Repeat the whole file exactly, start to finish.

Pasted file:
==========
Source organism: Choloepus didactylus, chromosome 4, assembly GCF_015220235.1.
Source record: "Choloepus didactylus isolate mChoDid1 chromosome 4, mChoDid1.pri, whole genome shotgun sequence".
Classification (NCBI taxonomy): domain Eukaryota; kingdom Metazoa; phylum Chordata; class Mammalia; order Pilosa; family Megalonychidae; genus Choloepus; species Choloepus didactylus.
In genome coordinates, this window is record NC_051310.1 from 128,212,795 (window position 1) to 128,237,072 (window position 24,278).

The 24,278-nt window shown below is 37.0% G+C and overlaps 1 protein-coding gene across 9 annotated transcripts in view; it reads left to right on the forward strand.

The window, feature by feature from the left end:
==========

Source organism: Choloepus didactylus, chromosome 4, assembly GCF_015220235.1.
Source record: "Choloepus didactylus isolate mChoDid1 chromosome 4, mChoDid1.pri, whole genome shotgun sequence".
Classification (NCBI taxonomy): domain Eukaryota; kingdom Metazoa; phylum Chordata; class Mammalia; order Pilosa; family Megalonychidae; genus Choloepus; species Choloepus didactylus.
In genome coordinates, this window is record NC_051310.1 from 128,212,795 (window position 1) to 128,237,072 (window position 24,278).

The 24,278-nt window shown below is 37.0% G+C and overlaps 1 protein-coding gene across 9 annotated transcripts in view; it reads left to right on the forward strand.

The window, feature by feature from the left end: